[adsense]To test my theory I asked my brother in law, Rory, who works in an office if he could do his job completely, 100% from home. He answered in the affirmative without hesitation. He does it sometimes. It is just a matter of convention that office workers still go to a workplace. It is my impression that, with the recent state of the economy, the corporate office is a thing of the past. It is my impression that companies will soon realize that they can save millions of dollars by having their employees work from home. No office is needed, each employee’s bedroom could serve as a company’s remote office. A small yearly equipment stipend to each employee removes the need from purchasing thousands of computers. There is no need to employee cleaning personnel, because there is no place to be cleaned; there is no need to hire security guards, because there is no place to protect. There is no rent to pay, no property tax. I conjecture to say that an entire corporation could be run from a single room. Simple, bare boned business.

The office is a thing of the past.

And good riddance.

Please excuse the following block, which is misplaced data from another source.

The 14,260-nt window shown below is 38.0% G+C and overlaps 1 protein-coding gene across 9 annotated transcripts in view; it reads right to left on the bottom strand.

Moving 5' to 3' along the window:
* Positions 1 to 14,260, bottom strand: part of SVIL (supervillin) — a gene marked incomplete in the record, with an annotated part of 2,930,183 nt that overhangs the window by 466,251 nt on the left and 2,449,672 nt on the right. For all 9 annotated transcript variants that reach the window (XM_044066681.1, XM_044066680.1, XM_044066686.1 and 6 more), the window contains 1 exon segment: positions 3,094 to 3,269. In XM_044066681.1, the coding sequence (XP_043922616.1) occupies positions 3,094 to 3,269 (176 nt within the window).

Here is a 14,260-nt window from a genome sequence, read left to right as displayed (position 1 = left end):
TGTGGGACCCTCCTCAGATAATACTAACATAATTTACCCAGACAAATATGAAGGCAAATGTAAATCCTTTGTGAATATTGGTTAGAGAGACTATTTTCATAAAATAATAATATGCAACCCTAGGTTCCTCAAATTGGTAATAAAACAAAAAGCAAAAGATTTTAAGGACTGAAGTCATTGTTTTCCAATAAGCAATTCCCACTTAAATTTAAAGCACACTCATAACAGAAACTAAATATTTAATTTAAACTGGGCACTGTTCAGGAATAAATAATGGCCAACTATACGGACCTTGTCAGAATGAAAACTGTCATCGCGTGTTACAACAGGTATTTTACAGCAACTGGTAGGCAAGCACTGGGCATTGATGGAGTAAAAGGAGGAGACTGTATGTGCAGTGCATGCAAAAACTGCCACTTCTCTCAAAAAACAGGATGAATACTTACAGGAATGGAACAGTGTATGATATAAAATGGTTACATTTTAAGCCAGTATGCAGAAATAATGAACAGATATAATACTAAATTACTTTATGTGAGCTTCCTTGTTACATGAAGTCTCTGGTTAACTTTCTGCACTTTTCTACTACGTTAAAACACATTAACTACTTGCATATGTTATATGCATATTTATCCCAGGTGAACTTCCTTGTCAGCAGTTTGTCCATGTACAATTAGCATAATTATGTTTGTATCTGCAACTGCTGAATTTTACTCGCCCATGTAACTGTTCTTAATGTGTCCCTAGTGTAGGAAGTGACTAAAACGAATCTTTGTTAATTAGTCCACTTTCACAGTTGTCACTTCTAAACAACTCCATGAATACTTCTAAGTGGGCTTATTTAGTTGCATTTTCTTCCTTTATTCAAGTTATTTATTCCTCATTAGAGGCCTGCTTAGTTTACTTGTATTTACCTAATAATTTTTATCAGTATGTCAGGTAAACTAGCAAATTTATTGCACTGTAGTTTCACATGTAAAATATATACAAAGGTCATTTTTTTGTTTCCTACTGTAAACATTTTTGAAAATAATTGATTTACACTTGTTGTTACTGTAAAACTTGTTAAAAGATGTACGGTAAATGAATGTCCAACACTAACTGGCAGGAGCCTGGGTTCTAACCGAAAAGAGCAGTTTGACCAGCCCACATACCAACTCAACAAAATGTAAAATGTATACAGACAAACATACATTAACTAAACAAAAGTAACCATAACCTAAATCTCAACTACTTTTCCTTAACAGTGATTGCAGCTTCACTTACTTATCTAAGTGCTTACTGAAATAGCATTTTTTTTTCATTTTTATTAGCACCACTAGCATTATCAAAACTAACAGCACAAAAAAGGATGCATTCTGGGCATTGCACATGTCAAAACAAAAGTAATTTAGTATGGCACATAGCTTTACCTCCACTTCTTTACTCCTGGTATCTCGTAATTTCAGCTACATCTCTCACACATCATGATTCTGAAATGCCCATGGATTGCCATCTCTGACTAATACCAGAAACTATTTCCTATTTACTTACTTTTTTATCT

Insource IT jobs not outsource.

Insource the plethora of simple IT jobs to unemployed Americans in the USA rather than build skyscrapers, offices, global communications teams, hiring cleaners, security guards, securing foreign worker housing options, and, in point, building a brink and mortar infrastructure for a business that is nearly 100% virtual.


It is my impression that the stay at home moms, unemployed dads, university students, high school students, and old folks of the USA could easily field the responsibilities of the call center from their own homes. They can take an online training course, get paid by commission, and essentially do customer service work without any commercial infrastructure with computer equipment that they already possess.

It seems archaic to build skyscrapers for people who work on computers or telephones. People have computers and telephones in their own homes, use them.

Insource not outsource.

But, in reality, who, besides a university graduate in India, wants to be a telemarketer?